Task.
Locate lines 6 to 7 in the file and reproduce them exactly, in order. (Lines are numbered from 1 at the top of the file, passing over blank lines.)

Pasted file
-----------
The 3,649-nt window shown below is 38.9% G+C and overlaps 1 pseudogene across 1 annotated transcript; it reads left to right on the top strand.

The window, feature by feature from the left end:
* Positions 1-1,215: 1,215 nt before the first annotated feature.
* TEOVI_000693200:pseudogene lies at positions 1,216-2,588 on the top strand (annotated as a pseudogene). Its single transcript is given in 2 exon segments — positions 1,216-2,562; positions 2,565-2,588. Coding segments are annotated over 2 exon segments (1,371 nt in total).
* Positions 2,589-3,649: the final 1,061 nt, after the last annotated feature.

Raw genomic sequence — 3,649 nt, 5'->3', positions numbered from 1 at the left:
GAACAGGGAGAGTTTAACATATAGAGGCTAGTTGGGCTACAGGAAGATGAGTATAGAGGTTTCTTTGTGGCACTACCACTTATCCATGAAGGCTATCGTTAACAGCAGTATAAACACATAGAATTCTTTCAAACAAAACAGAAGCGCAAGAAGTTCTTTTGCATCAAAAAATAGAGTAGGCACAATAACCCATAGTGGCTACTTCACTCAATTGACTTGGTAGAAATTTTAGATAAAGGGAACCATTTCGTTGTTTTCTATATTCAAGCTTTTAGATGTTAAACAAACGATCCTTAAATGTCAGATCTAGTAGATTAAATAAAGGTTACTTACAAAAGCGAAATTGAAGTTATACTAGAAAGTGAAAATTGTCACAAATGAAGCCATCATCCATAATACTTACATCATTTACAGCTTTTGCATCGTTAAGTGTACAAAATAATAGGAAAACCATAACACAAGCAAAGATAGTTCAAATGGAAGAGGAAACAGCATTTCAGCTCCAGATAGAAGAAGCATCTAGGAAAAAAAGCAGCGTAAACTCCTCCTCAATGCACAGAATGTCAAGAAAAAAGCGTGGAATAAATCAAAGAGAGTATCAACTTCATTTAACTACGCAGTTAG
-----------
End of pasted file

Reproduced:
Raw genomic sequence — 3,649 nt, 5'->3', positions numbered from 1 at the left:
GAACAGGGAGAGTTTAACATATAGAGGCTAGTTGGGCTACAGGAAGATGAGTATAGAGGTTTCTTTGTGGCACTACCACTTATCCATGAAGGCTATCGTTAACAGCAGTATAAACACATAGAATTCTTTCAAACAAAACAGAAGCGCAAGAAGTTCTTTTGCATCAAAAAATAGAGTAGGCACAATAACCCATAGTGGCTACTTCACTCAATTGACTTGGTAGAAATTTTAGATAAAGGGAACCATTTCGTTGTTTTCTATATTCAAGCTTTTAGATGTTAAACAAACGATCCTTAAATGTCAGATCTAGTAGATTAAATAAAGGTTACTTACAAAAGCGAAATTGAAGTTATACTAGAAAGTGAAAATTGTCACAAATGAAGCCATCATCCATAATACTTACATCATTTACAGCTTTTGCATCGTTAAGTGTACAAAATAATAGGAAAACCATAACACAAGCAAAGATAGTTCAAATGGAAGAGGAAACAGCATTTCAGCTCCAGATAGAAGAAGCATCTAGGAAAAAAAGCAGCGTAAACTCCTCCTCAATGCACAGAATGTCAAGAAAAAAGCGTGGAATAAATCAAAGAGAGTATCAACTTCATTTAACTACGCAGTTAG